Primary Chalkboard: November 2013

A Freebie and Surprise!

Hey y'all!
I'm Faith from 1st Grade Fantabulous and I have been looking forward to this blog post for awhile.  First off, I hope everyone had an incredible Thanksgiving!  Every year, I spend Thanksgiving with my entire family and when I say entire, I mean the cousins, grandparents, uncles, nieces, nephews… yeah, I know… you get the point.  Thanksgiving to me is the start of all the fun for the next month.  Speaking of which, if you know me I LOVE like really, really LOVE surprises.  Typically, surprises are the gifts my hubby and I are getting for our 6 nieces and nephews (Yep - 6 and of the 6 there are 2 sets of twins).  I have NO idea what to get the 3 year old girls and the 7 year old boys this year, so if you have any ideas, throw them in the comment section :)  I promise I'll read them.

Oh, I almost forgot.  Since I LOVE surprises, I have a surprise for you!  Have you ever been to shopping on Black Friday?  Well, my friends and I decided that since we know you will be loading up at the TPT sale in a few days and probably grabbing a few gifts for family this weekend that we would offer you a once in a lifetime experience - a Summer in December Hop.  All the products will be items you can use either in the summer or even in December.  I also have to tell y'all, I've gone through every item and it doesn't matter if you teach first grade or second grade, you will definitely be able to use everything at some point.  Oh yeah, and I almost forgot - ALL the items are FREE!!!!  It only lasts for two days so make sure you jump on it!  You just have to click on the button below and it will take you to my girl Katie.

Have a great time!  Oh, and since I know there are always a few friends that aren't on Facebook here's a freebie from me that is always a favorite over on my blog.

Happy Black Friday!
Faith :)

Nuts About Nouns and a Freebie too!

Well to be quite honest I am nuts about a lot of things and nous are just one of them! I am kind of nuts about teaching all forms of grammar period. It is concrete and a grammar lesson can happen by simply analyzing any sentence you come across.  You don’t need a worksheet!

In my ongoing effort to hit multiple standards during my lessons, I am doing a lot of “reading pauses”. During a pause I’ll pick a sentence, write it on the board and we look at it in depth.  We look for nouns. But we also look for verbs (action and helping), and then if possible I’ll talk about adverbs, adjectives, synonyms, antonyms, and phonics sounds we have covered. My students attention level seems more intense because we are dealing with these grammar components in the real reading we are doing.  It also make grammar real.
You all know enough about me by now to know that we are going to do art to reinforce these grammar concepts.  Here is our nouns tree. Each month it changes to reflect the season.

 I forgot to take a picture of the Acorn tree.  Darn it! That might have been because of what I call Friday Amnesia! I kind of lose my minds on Fridays! All I can think about is starting the weekend and I forget about anything else. Can you be happy without the picture above for just a few days? I promise to a picture Monday.
I have an entire series of Smart Art for nouns.
Here are the ones you might love for winter.  
Winter Nouns Teacher to the Core
The peppermint stick is big. Size matters when you are trying to compete for their mental attention.  Santa takes up a lot of their mental space in the coming weeks, but this pulls in the holiday joy and academic rigor. They may or may not get to do this project with a candy cane in their mouth… don’t tell the nutrition policeTPT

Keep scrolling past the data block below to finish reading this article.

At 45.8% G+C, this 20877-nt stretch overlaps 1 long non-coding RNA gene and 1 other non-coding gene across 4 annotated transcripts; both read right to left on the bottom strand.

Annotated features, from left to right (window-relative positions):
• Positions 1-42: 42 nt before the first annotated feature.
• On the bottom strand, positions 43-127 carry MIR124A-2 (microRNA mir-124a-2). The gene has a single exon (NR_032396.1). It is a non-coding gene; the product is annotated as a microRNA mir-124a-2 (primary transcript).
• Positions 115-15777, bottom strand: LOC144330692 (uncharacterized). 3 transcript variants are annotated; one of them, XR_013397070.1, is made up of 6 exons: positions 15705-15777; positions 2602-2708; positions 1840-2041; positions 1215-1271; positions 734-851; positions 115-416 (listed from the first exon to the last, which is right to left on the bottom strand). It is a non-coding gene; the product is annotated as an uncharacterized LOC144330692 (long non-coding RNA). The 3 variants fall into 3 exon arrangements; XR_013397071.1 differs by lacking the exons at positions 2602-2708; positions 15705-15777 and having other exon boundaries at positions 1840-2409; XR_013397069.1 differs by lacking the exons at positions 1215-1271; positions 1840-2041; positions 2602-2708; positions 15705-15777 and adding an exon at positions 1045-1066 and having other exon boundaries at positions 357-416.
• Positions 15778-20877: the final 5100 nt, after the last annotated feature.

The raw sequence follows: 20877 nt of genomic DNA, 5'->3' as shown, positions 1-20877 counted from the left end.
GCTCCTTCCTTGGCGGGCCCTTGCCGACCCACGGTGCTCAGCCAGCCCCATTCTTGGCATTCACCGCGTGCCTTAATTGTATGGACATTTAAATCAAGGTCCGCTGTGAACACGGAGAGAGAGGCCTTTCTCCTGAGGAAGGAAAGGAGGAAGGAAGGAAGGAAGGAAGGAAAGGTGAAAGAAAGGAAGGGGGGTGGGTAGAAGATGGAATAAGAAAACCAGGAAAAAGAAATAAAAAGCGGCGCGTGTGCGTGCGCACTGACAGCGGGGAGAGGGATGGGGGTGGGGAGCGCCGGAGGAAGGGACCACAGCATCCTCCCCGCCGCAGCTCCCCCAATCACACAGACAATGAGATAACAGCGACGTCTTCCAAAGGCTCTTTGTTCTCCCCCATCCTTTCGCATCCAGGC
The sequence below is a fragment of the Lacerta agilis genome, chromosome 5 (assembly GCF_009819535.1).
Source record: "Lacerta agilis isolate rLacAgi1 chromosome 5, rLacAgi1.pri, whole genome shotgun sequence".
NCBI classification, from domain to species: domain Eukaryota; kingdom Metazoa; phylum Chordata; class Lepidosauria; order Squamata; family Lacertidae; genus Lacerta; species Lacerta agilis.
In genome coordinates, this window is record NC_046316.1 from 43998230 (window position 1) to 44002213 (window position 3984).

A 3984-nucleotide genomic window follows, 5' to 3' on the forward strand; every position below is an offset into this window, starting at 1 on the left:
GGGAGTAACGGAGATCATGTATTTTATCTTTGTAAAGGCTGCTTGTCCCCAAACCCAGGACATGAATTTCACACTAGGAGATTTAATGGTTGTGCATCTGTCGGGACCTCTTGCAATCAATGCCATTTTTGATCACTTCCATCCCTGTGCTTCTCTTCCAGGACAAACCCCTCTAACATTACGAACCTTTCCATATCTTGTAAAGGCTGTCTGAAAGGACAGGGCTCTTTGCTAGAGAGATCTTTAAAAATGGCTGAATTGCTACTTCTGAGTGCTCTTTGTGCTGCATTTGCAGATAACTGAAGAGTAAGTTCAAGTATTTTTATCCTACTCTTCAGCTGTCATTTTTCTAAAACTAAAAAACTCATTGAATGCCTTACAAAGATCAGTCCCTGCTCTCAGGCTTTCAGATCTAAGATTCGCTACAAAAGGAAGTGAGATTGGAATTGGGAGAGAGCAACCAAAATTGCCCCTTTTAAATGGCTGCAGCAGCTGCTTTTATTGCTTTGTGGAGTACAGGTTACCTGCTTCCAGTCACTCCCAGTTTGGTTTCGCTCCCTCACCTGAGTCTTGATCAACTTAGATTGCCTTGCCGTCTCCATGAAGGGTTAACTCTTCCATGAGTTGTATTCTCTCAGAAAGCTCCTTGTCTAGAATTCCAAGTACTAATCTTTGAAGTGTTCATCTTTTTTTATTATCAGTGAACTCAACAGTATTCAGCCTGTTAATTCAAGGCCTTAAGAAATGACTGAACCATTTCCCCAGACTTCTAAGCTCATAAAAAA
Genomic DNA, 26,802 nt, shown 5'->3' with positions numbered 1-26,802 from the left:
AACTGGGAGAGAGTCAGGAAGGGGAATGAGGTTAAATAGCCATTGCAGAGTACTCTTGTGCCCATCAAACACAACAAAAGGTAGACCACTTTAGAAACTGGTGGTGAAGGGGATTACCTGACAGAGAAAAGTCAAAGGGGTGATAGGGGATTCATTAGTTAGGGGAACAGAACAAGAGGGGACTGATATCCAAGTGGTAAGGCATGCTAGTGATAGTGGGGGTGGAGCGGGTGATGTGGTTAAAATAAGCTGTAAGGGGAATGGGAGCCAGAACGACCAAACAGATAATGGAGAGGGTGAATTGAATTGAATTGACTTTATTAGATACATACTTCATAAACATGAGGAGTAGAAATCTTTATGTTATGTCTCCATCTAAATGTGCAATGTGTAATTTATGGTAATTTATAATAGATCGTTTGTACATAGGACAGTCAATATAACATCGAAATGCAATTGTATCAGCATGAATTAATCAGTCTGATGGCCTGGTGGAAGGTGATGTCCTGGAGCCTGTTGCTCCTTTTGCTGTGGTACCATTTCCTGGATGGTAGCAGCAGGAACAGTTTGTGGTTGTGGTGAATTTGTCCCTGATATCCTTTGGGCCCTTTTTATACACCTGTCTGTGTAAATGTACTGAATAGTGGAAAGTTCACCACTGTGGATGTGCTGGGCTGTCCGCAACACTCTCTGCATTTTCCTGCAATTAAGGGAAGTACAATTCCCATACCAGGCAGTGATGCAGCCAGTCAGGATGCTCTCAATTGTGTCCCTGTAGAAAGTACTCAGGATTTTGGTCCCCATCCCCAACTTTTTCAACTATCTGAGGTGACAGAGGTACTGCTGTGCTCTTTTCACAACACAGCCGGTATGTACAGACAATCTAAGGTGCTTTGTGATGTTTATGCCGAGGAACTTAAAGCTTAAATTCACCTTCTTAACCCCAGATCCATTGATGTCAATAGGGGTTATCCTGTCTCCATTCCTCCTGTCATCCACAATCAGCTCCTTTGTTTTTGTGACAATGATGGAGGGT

Are you looking for ways to help your “Littles” understand thankfulness in these coming days?  If so, download this little two page comprehension builder and enjoy!
Photo: The Facebook hop is still going if you have not jumped on yet!!! Grab  this 2 page freebie and more !
Download now  

Sending Love, Katie

Getting Their Attention

Happy Monday, friends! It's Laura from Peace, Love, and First Grade!
I'm so happy to spend my Monday with you!
Hopefully, you are out and enjoying a much needed break.
If not, hang tight! Help is on its way!

A few days ago, Nicole posted about behavior management,
and one of the things she wrote about was using music to transition.
Well, today I want to tell you a few ways we get attention and transition in my classroom. :)

I like to call my tools for getting attention Freeze Signals.
For instance, when the intercom comes on, we that's a freeze signal.
Most of my freeze signals, though, are just teacher/student chants.
Chants have been around for a long time.
I didn't invent them, but I sure do like using them.

 Here are a few of our faves:
Teacher Says: Macaroni and Cheese  -or-   32 Degrees
Students Say: Everybody Freeze

Teacher: And a Hush Came over the crowd
Students: (in a whisper) HUSSSHHH!

Teacher: Hocus Pocus
Students: Everybody focus

Teacher: Everybody in the House
Students: is as quiet as a mouse

After we use the Freeze Signals, everyone "should" stop everything and silently freeze. I say "should" because sometimes we lack self control.
That probably doesn't happen in your classroom. 

Even with our fun Freeze Signals, there were a few times during the day when we were having trouble getting ourselves together. Specifically, lining up.
Can you feel me??

So...I came up with a few Freeze Signals for particular times of day.
I'm sure someone thought of these before me, but I'd never seen them anywhere.

Getting Ready for the Hall
Teacher: Stand Up Tall
Students: We're Ready for the hall

Settling down in the line for lunch
Teacher: Hawaiian Punch
Students: We're Ready for lunch

One thing about Attention Getters.
I start the year teaching one a day for about the first two weeks.
I want them to overlearn each one.

THEN-very important-I make sure I don't overuse any of them.
If we want them to be effective, we can't use them to the point where the kids get tired of them.